Posted August 1st, 2012, 09:28 AM
Suppose you are at dinner in the MDR, it's formal night. The guy to your right is dressed 'correctly' tux, self-tied bow, patent pumps etc. etc. but he is an absolute pain in the orifice, loud, opinionated, offensive, vulgar, flashy, insert your own derogatory adjective. The guy on your left is clad in chinos, polo shirt, sandals but is interesting, erudite, intelligent, quiet and well mannered, a veritable paragon of a dining companion. He just hates dressing up, and the Maitre has become quite Nelsonian. Which one impacts on your enjoyment the most? And which one should be advised to choose another line in future.
PS. Sod's Law dictates that the guy you will bump into the most frequently and who you will hear everywhere you go will be passenger A.
That is a very interesting point of view Shiny, and I have a little anecdote to tell that, I think, reinforces your point.
On a westbound TA in 2010 on QM2 we dined at a table for eight. Also at that table were a couple from Canada. The gentleman wore a blazer and tie, with a pair of slacks and lace up shoes. So, according to the general tenor of the discussion on this thread, on each formal night he quite deliberately, and presumably knowingly after the first occasion, infringed the dress code. His wife wore an ordinary dress every night, different each time but nothing special and certainly not what I, even with my limited knowledge of ladies' fashion, would describe as "formal".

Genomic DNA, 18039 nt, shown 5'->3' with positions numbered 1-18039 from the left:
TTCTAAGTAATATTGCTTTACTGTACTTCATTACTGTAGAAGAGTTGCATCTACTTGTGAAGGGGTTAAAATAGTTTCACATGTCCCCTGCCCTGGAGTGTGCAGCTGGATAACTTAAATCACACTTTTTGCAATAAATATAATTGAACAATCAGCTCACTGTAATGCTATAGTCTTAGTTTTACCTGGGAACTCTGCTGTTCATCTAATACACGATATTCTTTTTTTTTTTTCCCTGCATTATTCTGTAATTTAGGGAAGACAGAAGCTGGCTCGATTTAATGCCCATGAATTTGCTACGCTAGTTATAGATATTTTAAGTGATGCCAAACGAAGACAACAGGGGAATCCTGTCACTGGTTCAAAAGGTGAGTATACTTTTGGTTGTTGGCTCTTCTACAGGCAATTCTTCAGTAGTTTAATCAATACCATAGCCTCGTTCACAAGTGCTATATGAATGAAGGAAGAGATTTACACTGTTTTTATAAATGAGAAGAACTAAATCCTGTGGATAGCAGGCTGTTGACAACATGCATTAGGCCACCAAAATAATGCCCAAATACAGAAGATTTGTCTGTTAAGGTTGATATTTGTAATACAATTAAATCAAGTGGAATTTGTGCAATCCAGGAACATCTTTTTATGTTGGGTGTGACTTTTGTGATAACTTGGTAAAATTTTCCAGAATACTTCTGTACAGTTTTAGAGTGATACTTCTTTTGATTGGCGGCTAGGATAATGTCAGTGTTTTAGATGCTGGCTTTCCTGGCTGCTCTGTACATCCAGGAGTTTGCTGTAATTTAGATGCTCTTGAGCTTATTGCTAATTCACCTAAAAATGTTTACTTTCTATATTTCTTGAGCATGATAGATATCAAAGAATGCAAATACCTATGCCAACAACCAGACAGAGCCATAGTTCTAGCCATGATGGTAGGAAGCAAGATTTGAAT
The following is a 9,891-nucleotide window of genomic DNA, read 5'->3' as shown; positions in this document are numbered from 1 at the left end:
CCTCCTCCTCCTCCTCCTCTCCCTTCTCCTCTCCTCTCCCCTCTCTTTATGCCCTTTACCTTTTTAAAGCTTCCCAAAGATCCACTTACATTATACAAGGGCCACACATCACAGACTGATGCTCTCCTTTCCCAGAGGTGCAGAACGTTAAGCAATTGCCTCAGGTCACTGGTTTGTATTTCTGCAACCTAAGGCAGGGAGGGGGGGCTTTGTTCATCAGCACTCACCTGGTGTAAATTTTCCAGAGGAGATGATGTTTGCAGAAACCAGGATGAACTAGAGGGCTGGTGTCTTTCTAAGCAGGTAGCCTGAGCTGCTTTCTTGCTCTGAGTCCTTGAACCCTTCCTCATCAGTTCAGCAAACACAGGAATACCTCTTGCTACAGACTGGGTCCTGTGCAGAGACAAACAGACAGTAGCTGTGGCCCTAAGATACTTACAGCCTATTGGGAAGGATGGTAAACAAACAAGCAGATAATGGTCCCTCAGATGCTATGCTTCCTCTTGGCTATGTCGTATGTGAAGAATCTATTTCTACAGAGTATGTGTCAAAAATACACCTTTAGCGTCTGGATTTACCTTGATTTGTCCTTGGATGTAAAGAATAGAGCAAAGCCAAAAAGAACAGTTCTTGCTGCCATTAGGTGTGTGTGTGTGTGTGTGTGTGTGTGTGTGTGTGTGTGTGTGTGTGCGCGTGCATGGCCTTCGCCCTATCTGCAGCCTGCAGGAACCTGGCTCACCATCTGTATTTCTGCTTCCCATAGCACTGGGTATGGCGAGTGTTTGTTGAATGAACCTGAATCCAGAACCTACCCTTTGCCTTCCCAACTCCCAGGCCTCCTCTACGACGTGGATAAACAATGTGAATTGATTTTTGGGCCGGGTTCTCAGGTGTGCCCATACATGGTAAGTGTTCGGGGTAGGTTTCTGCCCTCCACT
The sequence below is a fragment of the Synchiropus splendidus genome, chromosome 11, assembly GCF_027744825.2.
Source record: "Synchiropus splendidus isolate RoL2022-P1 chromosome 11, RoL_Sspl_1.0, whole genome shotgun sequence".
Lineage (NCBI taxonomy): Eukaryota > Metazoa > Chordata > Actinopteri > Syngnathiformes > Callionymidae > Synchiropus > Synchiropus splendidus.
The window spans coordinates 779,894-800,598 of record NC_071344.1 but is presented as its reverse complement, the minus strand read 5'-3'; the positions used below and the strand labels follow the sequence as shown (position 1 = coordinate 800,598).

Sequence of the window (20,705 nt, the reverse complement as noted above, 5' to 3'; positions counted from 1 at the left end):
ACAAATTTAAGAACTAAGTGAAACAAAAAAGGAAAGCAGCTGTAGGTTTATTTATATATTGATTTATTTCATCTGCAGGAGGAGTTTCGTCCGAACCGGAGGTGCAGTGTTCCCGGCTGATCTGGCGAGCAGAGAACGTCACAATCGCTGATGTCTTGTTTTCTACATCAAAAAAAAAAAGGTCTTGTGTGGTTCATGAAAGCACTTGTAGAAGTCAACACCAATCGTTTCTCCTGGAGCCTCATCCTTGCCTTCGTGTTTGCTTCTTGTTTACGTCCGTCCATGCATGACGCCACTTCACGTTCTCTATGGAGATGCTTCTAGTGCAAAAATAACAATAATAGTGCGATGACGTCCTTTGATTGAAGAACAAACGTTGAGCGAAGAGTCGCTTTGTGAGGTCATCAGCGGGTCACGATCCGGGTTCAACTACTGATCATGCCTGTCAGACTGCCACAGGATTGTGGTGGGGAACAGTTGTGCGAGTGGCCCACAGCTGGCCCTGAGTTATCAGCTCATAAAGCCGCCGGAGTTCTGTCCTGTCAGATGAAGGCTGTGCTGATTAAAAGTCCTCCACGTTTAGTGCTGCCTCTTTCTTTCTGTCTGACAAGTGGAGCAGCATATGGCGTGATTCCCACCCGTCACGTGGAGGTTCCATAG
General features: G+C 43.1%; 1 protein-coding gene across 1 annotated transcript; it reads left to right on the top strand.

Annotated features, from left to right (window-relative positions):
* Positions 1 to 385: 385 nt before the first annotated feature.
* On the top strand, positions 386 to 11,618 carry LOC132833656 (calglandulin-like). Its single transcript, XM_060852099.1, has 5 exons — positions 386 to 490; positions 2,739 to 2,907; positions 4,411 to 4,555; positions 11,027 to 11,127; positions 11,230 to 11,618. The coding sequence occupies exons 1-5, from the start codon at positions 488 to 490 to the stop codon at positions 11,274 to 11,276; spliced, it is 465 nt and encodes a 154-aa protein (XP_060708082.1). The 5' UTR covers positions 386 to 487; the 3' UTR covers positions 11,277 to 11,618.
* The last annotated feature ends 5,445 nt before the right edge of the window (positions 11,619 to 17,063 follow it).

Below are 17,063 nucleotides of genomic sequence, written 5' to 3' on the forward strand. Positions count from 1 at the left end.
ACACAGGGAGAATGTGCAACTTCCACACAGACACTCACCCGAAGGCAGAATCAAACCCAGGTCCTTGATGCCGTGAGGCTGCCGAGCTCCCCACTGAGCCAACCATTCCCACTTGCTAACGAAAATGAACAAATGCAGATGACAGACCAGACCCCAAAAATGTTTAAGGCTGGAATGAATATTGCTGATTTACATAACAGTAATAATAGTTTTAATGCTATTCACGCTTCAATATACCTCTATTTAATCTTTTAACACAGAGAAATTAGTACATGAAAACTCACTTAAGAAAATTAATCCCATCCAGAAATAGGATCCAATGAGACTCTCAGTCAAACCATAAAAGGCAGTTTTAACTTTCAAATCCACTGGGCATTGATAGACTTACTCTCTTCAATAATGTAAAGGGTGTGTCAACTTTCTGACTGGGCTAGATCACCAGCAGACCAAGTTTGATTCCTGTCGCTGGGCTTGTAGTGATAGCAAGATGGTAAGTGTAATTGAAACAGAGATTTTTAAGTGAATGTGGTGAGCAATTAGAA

So, unless I have completely misread and misinterpreted much of what has been written on this thread, the majority opinion here would demand that he should have been denied entry to the Britannia dining room.
Well, let me add a little background detail – about the gentleman in particular. He was a Canadian citizen but had served in the British Army. The blazer that he wore was that of the 15/19th Kings Royal Hussars, the regiment in which he had enlisted as a trooper at the beginning of World War 2. He fought in the Battle of France during which time his regiment served as the Divisional Reconnaissance Regiment for 3rd Infantry Division. The regiment was badly cut up during the German advance in 1940 and the survivors, including my dinner companion, were evacuated over the beaches at Dunkirk. Following Dunkirk, while the regiment was in UK, he was commissioned into 15/19 Hussars as a 2nd Lieutenant. Later, in 1944, he returned to Europe as a Lieutenant in command of a tank troop. By now, his regiment was with 11th Armoured Division and he fought through France and into Germany taking part, inter alia, in the Ardennes offensive, the battle of Hochwald and the Rhine Crossing - he was in Germany when the war ended and he was demobilised and returned to Canada.
So, am I correct in thinking that, in spite of that background, the Maitre D' should have stopped him entering the dining room? In my opinion, for what it's worth, he should have dined at the Captain's table every night! But instead, he had to put up with me – for my own part, I felt honoured beyond imagining to share a table with him.